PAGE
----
University of California, Santa Barbara Review (3)


City: Santa Barbara

Country: United States

Continent: North America

Field of study: Linguistics and cultural studies, literary studies

Study type: semester abroad

University of California, Santa Barbara Review (3)

First of all, to use all the clichés:
Yes, the Americans are superficially friendly. Yes, the entry requirements are frightening for Europeans. (Applying for a visa is a bit of a adventure: in Frankfurt I had to pass heavily armed soldiers and my retina was scanned when I entered the country in 2005.) And yes, Americans like to wear sneakers and jogging pants (at university!), and they tend to behave in other ways too casual and like to eat burgers often. See toppharmacyschools for University of Newcastle Study Abroad.
But no, I didn’t come home 10 kilos heavier. And no, as a vegetarian I didn’t starve or become a carnivore – on the contrary, I got my money’s worth. There are fantastic health food stores and veggie burgers in Santa Barbara and I really miss Trader Joe’s in California.

The 8 months in Santa Barbara showed me how nice it can be to study with relaxed professors who have time for you anytime and anywhere. The courses are much smaller, the atmosphere is much more personal and nicer, and the support is much better than at a German university. Practically all courses in Germany have been credited to me. And since all my fellow German students at UCSB did well above average, you can count on taking some very good grades home with you! A lot of things are more schooled at the university than in Germany – tests and intermediate exams are constantly being written, homework is collected etc. – but such a system makes a lot of sense, especially for learning foreign languages. The Spanish courses are highly recommended!
Of course, life outside of university is also wonderful: I moved twice during my time in Santa Barbara and each time I lived close to the sea. And if your own apartment isn’t that great: after all, the campus is right by the sea! In any case, you should use your vacation to travel. I did a tour of all of California at the end of my 2 Quarters and went to Mexico over Christmas – both highly recommended!!
I found it a bit of a shame that it was quite difficult to get closer to the “locals”. You get to know other international students all the faster! They meet every Friday for coffee and organize parties, trips, etc. Fortunately, we had very nice neighbors in the second apartment, with whom we are still in contact today. So it can also work with Americans!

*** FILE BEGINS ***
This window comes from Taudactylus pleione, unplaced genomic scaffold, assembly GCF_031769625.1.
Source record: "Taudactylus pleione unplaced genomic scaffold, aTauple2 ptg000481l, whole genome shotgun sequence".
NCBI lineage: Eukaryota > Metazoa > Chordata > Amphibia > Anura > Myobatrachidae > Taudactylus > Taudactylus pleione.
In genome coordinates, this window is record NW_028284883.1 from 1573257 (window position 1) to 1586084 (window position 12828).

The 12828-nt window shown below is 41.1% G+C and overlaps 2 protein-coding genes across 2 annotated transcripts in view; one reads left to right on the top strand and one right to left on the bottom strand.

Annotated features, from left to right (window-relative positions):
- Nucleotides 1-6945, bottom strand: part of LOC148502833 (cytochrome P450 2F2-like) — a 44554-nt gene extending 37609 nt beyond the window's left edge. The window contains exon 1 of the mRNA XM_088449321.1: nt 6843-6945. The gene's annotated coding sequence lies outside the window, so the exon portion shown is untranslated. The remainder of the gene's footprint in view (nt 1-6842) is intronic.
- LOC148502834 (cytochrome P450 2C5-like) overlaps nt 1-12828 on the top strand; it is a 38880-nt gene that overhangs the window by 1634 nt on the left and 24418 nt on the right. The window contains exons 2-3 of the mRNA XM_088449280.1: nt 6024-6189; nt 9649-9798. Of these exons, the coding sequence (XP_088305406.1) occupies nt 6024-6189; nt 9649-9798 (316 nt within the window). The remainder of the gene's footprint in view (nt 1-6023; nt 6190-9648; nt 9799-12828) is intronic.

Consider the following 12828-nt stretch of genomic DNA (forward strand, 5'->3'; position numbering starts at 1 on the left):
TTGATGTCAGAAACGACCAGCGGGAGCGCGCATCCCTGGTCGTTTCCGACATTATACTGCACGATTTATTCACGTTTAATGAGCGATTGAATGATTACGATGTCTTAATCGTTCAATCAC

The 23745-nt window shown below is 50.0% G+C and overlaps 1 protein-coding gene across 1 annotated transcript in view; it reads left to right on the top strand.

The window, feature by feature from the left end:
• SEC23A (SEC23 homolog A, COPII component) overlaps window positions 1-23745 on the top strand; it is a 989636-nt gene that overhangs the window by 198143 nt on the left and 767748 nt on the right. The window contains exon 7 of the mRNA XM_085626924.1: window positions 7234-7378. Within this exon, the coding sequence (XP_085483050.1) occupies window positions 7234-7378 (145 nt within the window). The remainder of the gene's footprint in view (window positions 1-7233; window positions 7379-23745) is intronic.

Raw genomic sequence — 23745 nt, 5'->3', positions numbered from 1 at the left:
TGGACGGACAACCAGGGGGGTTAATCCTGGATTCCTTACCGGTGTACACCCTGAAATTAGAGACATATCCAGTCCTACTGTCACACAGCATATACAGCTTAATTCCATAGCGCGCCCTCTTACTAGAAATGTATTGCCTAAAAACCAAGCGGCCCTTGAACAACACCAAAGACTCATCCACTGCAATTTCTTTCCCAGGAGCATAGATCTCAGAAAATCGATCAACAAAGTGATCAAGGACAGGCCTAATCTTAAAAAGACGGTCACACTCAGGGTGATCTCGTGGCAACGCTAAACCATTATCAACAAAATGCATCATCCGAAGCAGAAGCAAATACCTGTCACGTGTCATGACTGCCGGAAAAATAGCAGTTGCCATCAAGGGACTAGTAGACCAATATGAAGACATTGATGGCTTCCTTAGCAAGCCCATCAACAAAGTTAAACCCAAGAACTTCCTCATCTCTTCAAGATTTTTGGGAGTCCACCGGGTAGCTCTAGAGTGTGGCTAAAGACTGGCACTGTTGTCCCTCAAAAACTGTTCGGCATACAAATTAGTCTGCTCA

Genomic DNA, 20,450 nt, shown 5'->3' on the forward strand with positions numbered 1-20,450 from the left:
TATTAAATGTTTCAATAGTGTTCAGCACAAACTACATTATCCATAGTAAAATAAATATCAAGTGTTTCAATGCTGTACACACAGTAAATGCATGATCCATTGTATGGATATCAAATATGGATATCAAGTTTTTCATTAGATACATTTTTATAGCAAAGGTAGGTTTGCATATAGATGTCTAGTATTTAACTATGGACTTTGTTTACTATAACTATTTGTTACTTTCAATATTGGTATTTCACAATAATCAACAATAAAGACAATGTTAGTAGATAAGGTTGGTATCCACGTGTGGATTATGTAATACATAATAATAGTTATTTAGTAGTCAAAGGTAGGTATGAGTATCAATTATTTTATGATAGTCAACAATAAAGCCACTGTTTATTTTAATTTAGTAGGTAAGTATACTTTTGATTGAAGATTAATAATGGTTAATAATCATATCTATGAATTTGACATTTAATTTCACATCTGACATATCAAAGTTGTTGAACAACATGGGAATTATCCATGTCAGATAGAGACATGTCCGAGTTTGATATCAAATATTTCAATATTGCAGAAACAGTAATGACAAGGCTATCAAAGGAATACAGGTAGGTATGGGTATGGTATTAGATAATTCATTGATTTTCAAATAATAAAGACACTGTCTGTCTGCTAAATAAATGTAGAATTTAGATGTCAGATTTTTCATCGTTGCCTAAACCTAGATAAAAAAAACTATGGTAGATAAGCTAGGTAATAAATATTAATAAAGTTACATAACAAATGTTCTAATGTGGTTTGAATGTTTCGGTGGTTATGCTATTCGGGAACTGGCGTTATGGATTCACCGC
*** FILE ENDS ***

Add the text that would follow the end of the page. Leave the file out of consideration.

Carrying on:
The party behavior in Santa Barbara was a bit strange to me. Since the students are on average younger than us and are only legally allowed to drink alcohol from the age of 21, there is so much drinking at parties that the female guests like to jump around in their underwear. Speaking of parties and alcohol, drinking on the streets is STRICTLY forbidden and strictly controlled. So unfortunately nothing with a cozy beer on the beach. And alas, your bike has no light! The police in the Isla Vista student village directly on campus are very present and vigilant. When it comes to cycling, I think of one more thing: buy a bike! It’s definitely worth it! The police auction their finds several times a year – I got one for $20 (without the light…) – and the whole campus is a bike lane.

The only major flaw in the story is the money: rents in Santa Barbara are exorbitant. I was lucky enough to be there with my boyfriend so we could share an apartment ($1100). In any case, you should be prepared to have a roommate. (Or find a host family.) Since we don’t have full student status through MicroEdu com, we can’t use the college dormitories. They would be cheaper, but you still have to share a room! Finding an apartment is also made more difficult by the fact that you often have to rent for at least six months and pay a hefty deposit ($1,500). We also needed a notarized letter from our parents that they would pay for us in an emergency…
Of course, the tuition fees should not be underestimated either. In the end, I got almost all my expenses back via Auslandsbafög (over 5,000 euros plus flight), but my parents had to put up a big chunk of money before the time came and I lost a lot of nerves in the fight with my clerk.
Regarding the foreign student loan, it should also be said that you have a good chance, even if you don’t get one in Germany (like me) and they also take over the cheapest flight at the time of booking (just let the travel agency confirm it!).

Despite the financial hurdles, I would recommend MicroEdu com to anyone who doesn’t have the opportunity to go abroad through their university (this saves you any kind of tuition fees in most cases!).

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